7 Wonders

Take control of one of history’s most accomplished city/states and lead them to victory as a civilization that’ll stand the test of time. Okay, the last bit came from Civilization the video game, but that’s because 7 Wonders plays like a half-hour, tabletop version of Civilization. The one thing that keeps me from playing more Civ is the game length (and I’m sure the same holds true for many of you), so 7 Wonders steers like a dream. Or does it?

We’ll get to the game review in a bit, but we have to pay homage to the game detail demigods first.

The Fiddly Bits
Designer: Antoine Bauza
Publisher: Asmodee
Date Released: 2010
Number of Players: 2-7
Age Range: 10 and up
Setup Time: about 10 minutes
Play Time: around 30 minutes
Game Mechanisms:
Card Drafting
Set Collection
Simultaneous Action Selection
Variable Player Powers

Game Flow:
Players either choose their city/states or pick them at random. A game of 7 Wonders is split into three rounds—or, eras. At the beginning of each era, players get dealt seven cards – for seven wonders, get it? – from a unique deck for each era, and these cards yield building materials, manufactured products, or straight-up victory points.

7 Wonders Overview

Once a round – err, era – gets going, you select one card from your hand and pass the rest to the player on your left (if it’s the first or third era) or to your right (if it’s the second era). Before picking up their new hand of cards, players reveal which card they chose from their previous hand and play it, then they repeat the process until only one card remains in each players’ hand. These last cards get discarded to a communal pot (there are player abilities that allow you to snatch cards from this communal discard pile).

After all three eras are complete, tally victory points to determine the winner.

7 Wonders plays fast, real fast. You have so many ways to win that you can fall prey to analysis paralysis, a condition where you can’t decide which card to pick and play. But despite the many varied ways to win, some victory points are easier to come by than others.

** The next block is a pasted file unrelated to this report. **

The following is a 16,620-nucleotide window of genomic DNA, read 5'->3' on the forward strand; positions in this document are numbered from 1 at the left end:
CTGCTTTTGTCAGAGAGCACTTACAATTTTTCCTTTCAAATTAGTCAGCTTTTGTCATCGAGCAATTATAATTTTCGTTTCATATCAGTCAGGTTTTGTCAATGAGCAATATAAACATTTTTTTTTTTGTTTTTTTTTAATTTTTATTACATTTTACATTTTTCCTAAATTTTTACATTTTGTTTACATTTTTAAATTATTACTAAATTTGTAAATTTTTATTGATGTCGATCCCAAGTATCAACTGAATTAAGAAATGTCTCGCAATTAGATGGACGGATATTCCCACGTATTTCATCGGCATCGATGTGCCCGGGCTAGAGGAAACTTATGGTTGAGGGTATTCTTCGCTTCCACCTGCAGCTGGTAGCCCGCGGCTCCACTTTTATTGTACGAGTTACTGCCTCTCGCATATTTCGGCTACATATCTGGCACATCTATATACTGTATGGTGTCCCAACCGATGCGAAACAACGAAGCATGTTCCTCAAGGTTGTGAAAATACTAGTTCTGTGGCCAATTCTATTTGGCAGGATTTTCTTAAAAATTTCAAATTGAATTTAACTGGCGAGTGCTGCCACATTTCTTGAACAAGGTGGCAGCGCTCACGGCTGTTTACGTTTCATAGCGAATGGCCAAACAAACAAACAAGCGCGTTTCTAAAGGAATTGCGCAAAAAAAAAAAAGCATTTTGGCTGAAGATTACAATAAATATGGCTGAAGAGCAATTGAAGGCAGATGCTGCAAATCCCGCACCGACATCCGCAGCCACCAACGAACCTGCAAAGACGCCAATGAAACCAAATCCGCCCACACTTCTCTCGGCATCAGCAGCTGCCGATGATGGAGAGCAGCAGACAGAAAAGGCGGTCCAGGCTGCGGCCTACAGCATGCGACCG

Era 1 Resource Cards

Military conquest only requires basic resources, so if you have a warlike city/state, it’s real easy to rack up points this way. Science victory points take a longer build. There are city/states that emphasis science, but it’s a lot trickier to accrue more points than your opponent(s). Cultural victory points are the ones you get straight up from cards. These don’t stack like military and science points, but you don’t need them to stack. Then, there’s a hidden set of victory points available only during the third era: guild cards. These cards piggyback on whatever your opponents have built throughout the game.

Eight 7 Wonders City-States

7 Wonders has fantastic balance. But the guild cards can disrupt this equilibrium. I’ve played plenty of games where I built a stellar city/state only to have my neighbor construct guilds that give them victory points for the number of science cards I had or for my cultural achievements. I’ve also built these guilds myself. These cards feel like catch-up cards, and the victories they give paint your win hollow.

7 Wonders Guild Cards

I’m all for close games. A 16-15 extra innings win in baseball is a lot more interesting to watch than a 20-0 shellacking, but 7 Wonders doesn’t need this. Every game doesn’t have to be close. I can withstand the occasional beat down in exchange for a well-earned win. The game only lasts at most thirty minutes. There’s always the potential of a rematch.


One last minor gripe: 7 Wonders lacks a strong theme. Don’t get me wrong, the game’s gorgeous, and it looks like you’re building one of these famous city/states, but you could strip away the theme and add a new one, and it’d work. Fortunately, underneath the pretty is a world-class card-drafting game.

Verdict: Light on theme but strong on gameplay, 7 Wonders deserves its Spiel des Jahres Kennerspiel (Connoisseurs Game of the Year).

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